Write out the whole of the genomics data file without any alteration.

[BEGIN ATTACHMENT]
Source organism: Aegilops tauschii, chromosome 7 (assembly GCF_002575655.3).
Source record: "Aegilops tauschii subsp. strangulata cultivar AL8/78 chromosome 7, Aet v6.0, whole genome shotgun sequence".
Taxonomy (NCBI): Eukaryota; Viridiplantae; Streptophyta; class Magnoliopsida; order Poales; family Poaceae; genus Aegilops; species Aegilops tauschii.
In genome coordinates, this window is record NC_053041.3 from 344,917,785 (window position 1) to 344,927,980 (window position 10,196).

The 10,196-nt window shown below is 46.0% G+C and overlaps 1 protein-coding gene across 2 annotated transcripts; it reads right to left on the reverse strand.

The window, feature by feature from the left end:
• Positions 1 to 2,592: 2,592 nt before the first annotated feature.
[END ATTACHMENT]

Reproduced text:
Source organism: Aegilops tauschii, chromosome 7 (assembly GCF_002575655.3).
Source record: "Aegilops tauschii subsp. strangulata cultivar AL8/78 chromosome 7, Aet v6.0, whole genome shotgun sequence".
Taxonomy (NCBI): Eukaryota; Viridiplantae; Streptophyta; class Magnoliopsida; order Poales; family Poaceae; genus Aegilops; species Aegilops tauschii.
In genome coordinates, this window is record NC_053041.3 from 344,917,785 (window position 1) to 344,927,980 (window position 10,196).

The 10,196-nt window shown below is 46.0% G+C and overlaps 1 protein-coding gene across 2 annotated transcripts; it reads right to left on the reverse strand.

The window, feature by feature from the left end:
• Positions 1 to 2,592: 2,592 nt before the first annotated feature.